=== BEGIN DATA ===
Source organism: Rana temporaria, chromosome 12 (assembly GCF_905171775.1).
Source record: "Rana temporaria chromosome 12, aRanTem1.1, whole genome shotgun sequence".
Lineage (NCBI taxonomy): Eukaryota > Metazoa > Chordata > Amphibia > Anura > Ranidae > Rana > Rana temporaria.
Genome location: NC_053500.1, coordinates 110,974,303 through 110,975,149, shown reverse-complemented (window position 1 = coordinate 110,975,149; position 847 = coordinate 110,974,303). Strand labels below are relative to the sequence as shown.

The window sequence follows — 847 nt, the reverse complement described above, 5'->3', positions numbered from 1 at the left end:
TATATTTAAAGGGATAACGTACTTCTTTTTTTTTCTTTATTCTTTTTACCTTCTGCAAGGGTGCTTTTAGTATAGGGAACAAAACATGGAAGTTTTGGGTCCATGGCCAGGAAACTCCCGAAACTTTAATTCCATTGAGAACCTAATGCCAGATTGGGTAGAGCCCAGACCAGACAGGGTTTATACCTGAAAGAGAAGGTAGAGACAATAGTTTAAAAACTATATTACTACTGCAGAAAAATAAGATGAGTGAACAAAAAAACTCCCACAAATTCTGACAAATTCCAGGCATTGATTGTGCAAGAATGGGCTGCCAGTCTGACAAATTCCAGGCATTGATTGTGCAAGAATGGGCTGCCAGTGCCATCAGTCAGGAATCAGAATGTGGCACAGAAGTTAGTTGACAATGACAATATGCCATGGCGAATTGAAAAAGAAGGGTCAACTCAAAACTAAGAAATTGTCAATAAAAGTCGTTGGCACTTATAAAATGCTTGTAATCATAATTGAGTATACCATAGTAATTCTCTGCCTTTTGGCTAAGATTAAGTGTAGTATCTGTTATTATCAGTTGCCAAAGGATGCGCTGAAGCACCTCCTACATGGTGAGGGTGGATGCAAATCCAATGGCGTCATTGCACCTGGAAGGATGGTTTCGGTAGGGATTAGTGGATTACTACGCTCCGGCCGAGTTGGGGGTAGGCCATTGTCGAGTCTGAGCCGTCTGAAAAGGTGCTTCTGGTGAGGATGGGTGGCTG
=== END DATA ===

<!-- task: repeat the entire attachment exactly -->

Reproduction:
Source organism: Rana temporaria, chromosome 12 (assembly GCF_905171775.1).
Source record: "Rana temporaria chromosome 12, aRanTem1.1, whole genome shotgun sequence".
Lineage (NCBI taxonomy): Eukaryota > Metazoa > Chordata > Amphibia > Anura > Ranidae > Rana > Rana temporaria.
Genome location: NC_053500.1, coordinates 110,974,303 through 110,975,149, shown reverse-complemented (window position 1 = coordinate 110,975,149; position 847 = coordinate 110,974,303). Strand labels below are relative to the sequence as shown.

The window sequence follows — 847 nt, the reverse complement described above, 5'->3', positions numbered from 1 at the left end:
TATATTTAAAGGGATAACGTACTTCTTTTTTTTTCTTTATTCTTTTTACCTTCTGCAAGGGTGCTTTTAGTATAGGGAACAAAACATGGAAGTTTTGGGTCCATGGCCAGGAAACTCCCGAAACTTTAATTCCATTGAGAACCTAATGCCAGATTGGGTAGAGCCCAGACCAGACAGGGTTTATACCTGAAAGAGAAGGTAGAGACAATAGTTTAAAAACTATATTACTACTGCAGAAAAATAAGATGAGTGAACAAAAAAACTCCCACAAATTCTGACAAATTCCAGGCATTGATTGTGCAAGAATGGGCTGCCAGTCTGACAAATTCCAGGCATTGATTGTGCAAGAATGGGCTGCCAGTGCCATCAGTCAGGAATCAGAATGTGGCACAGAAGTTAGTTGACAATGACAATATGCCATGGCGAATTGAAAAAGAAGGGTCAACTCAAAACTAAGAAATTGTCAATAAAAGTCGTTGGCACTTATAAAATGCTTGTAATCATAATTGAGTATACCATAGTAATTCTCTGCCTTTTGGCTAAGATTAAGTGTAGTATCTGTTATTATCAGTTGCCAAAGGATGCGCTGAAGCACCTCCTACATGGTGAGGGTGGATGCAAATCCAATGGCGTCATTGCACCTGGAAGGATGGTTTCGGTAGGGATTAGTGGATTACTACGCTCCGGCCGAGTTGGGGGTAGGCCATTGTCGAGTCTGAGCCGTCTGAAAAGGTGCTTCTGGTGAGGATGGGTGGCTG